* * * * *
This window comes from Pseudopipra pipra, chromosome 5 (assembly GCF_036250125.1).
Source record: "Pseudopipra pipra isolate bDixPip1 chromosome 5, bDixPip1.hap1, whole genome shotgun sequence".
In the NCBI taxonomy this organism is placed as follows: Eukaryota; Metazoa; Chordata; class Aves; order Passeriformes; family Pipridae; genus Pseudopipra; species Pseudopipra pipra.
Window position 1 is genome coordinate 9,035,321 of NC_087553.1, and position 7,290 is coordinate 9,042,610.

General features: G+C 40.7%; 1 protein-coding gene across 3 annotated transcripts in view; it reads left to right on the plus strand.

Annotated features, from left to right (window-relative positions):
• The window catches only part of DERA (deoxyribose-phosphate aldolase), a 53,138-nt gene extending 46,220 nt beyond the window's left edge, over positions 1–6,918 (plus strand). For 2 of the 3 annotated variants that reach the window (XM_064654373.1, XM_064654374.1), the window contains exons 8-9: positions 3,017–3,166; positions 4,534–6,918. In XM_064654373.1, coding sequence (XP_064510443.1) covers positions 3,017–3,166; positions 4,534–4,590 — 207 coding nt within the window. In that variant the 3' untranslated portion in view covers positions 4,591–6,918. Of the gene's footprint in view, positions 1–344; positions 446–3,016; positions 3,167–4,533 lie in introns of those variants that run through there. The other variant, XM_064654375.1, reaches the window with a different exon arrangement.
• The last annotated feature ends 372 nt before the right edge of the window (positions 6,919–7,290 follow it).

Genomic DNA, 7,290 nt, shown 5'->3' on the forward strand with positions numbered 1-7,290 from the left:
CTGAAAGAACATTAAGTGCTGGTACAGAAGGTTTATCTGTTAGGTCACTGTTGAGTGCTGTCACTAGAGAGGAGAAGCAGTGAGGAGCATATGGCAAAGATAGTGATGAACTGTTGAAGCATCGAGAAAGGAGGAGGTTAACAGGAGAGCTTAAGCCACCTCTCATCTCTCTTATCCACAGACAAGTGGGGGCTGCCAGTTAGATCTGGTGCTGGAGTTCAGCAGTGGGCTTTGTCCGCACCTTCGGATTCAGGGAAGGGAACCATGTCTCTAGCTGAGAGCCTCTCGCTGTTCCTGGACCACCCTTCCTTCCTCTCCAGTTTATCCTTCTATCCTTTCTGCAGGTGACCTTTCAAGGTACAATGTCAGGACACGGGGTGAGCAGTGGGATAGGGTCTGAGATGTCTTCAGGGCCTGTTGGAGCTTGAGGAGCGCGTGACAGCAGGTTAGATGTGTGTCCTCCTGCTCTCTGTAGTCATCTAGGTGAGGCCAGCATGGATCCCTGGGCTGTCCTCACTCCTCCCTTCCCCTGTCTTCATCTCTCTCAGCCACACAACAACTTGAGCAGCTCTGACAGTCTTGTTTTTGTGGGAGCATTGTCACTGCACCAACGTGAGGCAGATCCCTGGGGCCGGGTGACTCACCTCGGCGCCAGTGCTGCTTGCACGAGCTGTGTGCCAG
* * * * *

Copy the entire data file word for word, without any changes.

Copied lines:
This window comes from Pseudopipra pipra, chromosome 5 (assembly GCF_036250125.1).
Source record: "Pseudopipra pipra isolate bDixPip1 chromosome 5, bDixPip1.hap1, whole genome shotgun sequence".
In the NCBI taxonomy this organism is placed as follows: Eukaryota; Metazoa; Chordata; class Aves; order Passeriformes; family Pipridae; genus Pseudopipra; species Pseudopipra pipra.
Window position 1 is genome coordinate 9,035,321 of NC_087553.1, and position 7,290 is coordinate 9,042,610.

General features: G+C 40.7%; 1 protein-coding gene across 3 annotated transcripts in view; it reads left to right on the plus strand.

Annotated features, from left to right (window-relative positions):
• The window catches only part of DERA (deoxyribose-phosphate aldolase), a 53,138-nt gene extending 46,220 nt beyond the window's left edge, over positions 1–6,918 (plus strand). For 2 of the 3 annotated variants that reach the window (XM_064654373.1, XM_064654374.1), the window contains exons 8-9: positions 3,017–3,166; positions 4,534–6,918. In XM_064654373.1, coding sequence (XP_064510443.1) covers positions 3,017–3,166; positions 4,534–4,590 — 207 coding nt within the window. In that variant the 3' untranslated portion in view covers positions 4,591–6,918. Of the gene's footprint in view, positions 1–344; positions 446–3,016; positions 3,167–4,533 lie in introns of those variants that run through there. The other variant, XM_064654375.1, reaches the window with a different exon arrangement.
• The last annotated feature ends 372 nt before the right edge of the window (positions 6,919–7,290 follow it).

Genomic DNA, 7,290 nt, shown 5'->3' on the forward strand with positions numbered 1-7,290 from the left:
CTGAAAGAACATTAAGTGCTGGTACAGAAGGTTTATCTGTTAGGTCACTGTTGAGTGCTGTCACTAGAGAGGAGAAGCAGTGAGGAGCATATGGCAAAGATAGTGATGAACTGTTGAAGCATCGAGAAAGGAGGAGGTTAACAGGAGAGCTTAAGCCACCTCTCATCTCTCTTATCCACAGACAAGTGGGGGCTGCCAGTTAGATCTGGTGCTGGAGTTCAGCAGTGGGCTTTGTCCGCACCTTCGGATTCAGGGAAGGGAACCATGTCTCTAGCTGAGAGCCTCTCGCTGTTCCTGGACCACCCTTCCTTCCTCTCCAGTTTATCCTTCTATCCTTTCTGCAGGTGACCTTTCAAGGTACAATGTCAGGACACGGGGTGAGCAGTGGGATAGGGTCTGAGATGTCTTCAGGGCCTGTTGGAGCTTGAGGAGCGCGTGACAGCAGGTTAGATGTGTGTCCTCCTGCTCTCTGTAGTCATCTAGGTGAGGCCAGCATGGATCCCTGGGCTGTCCTCACTCCTCCCTTCCCCTGTCTTCATCTCTCTCAGCCACACAACAACTTGAGCAGCTCTGACAGTCTTGTTTTTGTGGGAGCATTGTCACTGCACCAACGTGAGGCAGATCCCTGGGGCCGGGTGACTCACCTCGGCGCCAGTGCTGCTTGCACGAGCTGTGTGCCAG